Warren Keogh talks about Alaska, advocacy, and why he gives
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Warren Keogh talks about Alaska, advocacy, and why he gives

By Mackenzie Pope and Dawnell Smith

Warren Keogh has been a supporter of Trustees for many years, and his advocacy for the health of land, water, and communities goes back decades. We talked to Warren about his life in Alaska and how it drew him to conservation work.

We first crossed paths with Warren Keogh when he served as vice president of the Castle Mountain Coalition – a citizen group that has worked to promote the health of the Matanuska watershed for decades.

The coalition formed when he and four other folks in a Matanuska Valley learned about a plan for massive coal lease sales on land adjacent to their homes within the Matanuska Valley Moose Range. The group later became a key client in successful litigation around Wishbone Hill, an open pit coal mine project with significant heavy traffic, noise, and water and air quality impacts on a nearby Matanuska-Susitna Valley neighborhood.

Warren’s interest in advocating for land and water goes far deeper than his own backyard, though.

A few of his biggest concerns these days center on “the ongoing and extraordinary influence of Big Oil in Alaska politics and the prioritization of the immediate extraction of oil, gas and minerals over rational, forward thinking conservation measures.”

The log house. Photo by Warren Keogh.

Many roles, many lifts

Now retired, Warren and his wife Sally live in Chickaloon where they built a log house and raised their kids. They’ve been there 40 years now, first adding a road, a log house, a well, a garden.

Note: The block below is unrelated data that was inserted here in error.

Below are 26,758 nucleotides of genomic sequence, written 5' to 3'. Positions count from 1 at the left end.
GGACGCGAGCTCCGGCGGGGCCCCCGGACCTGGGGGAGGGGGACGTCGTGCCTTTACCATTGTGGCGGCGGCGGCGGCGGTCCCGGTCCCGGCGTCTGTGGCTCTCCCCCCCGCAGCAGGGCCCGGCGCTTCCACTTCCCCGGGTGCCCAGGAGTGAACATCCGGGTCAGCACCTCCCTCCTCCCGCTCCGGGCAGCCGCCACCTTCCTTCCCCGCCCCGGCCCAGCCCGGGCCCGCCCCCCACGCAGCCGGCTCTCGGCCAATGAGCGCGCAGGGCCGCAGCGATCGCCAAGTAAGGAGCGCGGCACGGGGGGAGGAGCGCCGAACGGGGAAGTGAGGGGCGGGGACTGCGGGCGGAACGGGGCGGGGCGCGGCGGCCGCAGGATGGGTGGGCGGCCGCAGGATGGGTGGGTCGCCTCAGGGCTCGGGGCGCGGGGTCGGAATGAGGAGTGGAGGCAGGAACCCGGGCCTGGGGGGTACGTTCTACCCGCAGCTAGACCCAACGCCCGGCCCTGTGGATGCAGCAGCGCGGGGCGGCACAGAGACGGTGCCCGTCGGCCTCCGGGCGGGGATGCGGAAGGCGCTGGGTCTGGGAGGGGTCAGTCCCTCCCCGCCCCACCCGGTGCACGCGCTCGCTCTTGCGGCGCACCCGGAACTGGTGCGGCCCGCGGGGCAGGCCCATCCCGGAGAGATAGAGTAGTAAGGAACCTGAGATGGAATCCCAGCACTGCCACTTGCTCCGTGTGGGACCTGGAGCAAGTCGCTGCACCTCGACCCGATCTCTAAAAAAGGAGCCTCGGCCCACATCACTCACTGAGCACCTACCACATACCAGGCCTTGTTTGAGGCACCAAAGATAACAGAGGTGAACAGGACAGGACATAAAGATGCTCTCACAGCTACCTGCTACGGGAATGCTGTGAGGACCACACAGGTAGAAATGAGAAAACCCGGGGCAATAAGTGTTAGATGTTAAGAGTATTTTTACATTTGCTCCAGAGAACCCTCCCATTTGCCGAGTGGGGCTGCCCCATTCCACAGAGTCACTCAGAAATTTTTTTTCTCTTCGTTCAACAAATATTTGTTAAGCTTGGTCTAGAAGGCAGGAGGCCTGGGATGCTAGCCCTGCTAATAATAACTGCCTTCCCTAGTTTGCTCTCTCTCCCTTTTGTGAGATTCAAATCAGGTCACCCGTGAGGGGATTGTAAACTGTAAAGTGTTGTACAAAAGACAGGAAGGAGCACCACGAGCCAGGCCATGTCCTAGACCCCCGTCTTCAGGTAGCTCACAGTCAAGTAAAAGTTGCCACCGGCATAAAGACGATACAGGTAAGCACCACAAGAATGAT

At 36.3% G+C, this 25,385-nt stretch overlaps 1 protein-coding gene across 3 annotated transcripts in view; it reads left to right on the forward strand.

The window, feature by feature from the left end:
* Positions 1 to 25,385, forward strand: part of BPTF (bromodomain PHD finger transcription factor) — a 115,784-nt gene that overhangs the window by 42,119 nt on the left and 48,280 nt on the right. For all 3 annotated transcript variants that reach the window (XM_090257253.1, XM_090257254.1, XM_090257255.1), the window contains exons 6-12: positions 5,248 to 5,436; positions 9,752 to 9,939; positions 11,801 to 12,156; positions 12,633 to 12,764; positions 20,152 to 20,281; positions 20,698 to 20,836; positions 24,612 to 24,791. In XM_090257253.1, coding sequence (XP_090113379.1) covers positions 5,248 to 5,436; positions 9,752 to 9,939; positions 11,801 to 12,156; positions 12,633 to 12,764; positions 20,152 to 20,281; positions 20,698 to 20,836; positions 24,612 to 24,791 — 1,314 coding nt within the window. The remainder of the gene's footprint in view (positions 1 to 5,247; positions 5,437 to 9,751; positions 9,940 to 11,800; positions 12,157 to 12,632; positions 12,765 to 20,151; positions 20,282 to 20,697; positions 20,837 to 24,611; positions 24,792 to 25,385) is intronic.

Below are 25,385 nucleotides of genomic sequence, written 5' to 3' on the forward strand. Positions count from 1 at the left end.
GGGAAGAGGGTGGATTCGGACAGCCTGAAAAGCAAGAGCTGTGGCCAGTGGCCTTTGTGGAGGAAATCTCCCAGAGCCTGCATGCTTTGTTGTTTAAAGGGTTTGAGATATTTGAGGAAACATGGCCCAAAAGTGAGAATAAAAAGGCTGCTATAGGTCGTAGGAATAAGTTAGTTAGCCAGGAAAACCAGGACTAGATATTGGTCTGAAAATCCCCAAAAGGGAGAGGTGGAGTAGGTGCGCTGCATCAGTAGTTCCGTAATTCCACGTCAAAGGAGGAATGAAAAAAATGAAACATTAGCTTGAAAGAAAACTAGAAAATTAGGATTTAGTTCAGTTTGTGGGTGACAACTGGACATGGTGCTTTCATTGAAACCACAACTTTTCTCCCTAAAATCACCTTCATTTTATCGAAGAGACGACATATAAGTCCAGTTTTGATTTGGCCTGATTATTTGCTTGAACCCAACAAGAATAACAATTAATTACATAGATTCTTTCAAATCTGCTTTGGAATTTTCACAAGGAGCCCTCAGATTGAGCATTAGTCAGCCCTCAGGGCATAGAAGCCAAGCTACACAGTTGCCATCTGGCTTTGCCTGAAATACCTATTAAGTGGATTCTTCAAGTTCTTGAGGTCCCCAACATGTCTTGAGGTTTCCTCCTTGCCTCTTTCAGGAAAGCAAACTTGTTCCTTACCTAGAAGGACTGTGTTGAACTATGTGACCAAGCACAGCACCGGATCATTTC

Warren’s connection to Alaska relates to his relationship with land, his home, and the places he’s been, he said. “Wildlife, wild places, pristine waters, good people, plenty of space, and an all-around healthy environment.”  

Though Warren says he ended up in Alaska in 1973 “by accident” and never moved on, he did do plenty of moving.  He worked as a city paramedic and firefighter in Anchorage, on vessels in Prince William Sound during the Exxon Valdez oil spill response, and with the U.S. Fish and Wildlife Service as a paralegal specialist, navigability specialist, and water rights coordinator for the National Wildlife Refuge System.

“I also had the good fortune of traveling to and working in nearly every national wildlife refuge in Alaska, mostly in regard to hydrologic fieldwork or stream gauging,” he said. 

Water’s where it’s at

Trustees’ board member Tom Meacham knows Warren because of their shared interest in the health of Alaska’s water, and specifically with allocation and use statutes, regulations and policies. Their common concert centers on fish habitat and the health of seasonal migratory fish runs.

Warren hunting in the Matanuska Valley 30 years ago. Courtesy Warren Keogh.

“Warren has the benefit of decades of practical experience as a water specialist with Fish and Wildlife Service,” said Tom. “His perspective is particularly valuable in circumstances where current U.S. Fish and Wildlife officers, constrained by ‘political considerations,’ may not have the freedom to speak frankly about these issues. Warren has that freedom, and he will certainly speak out.”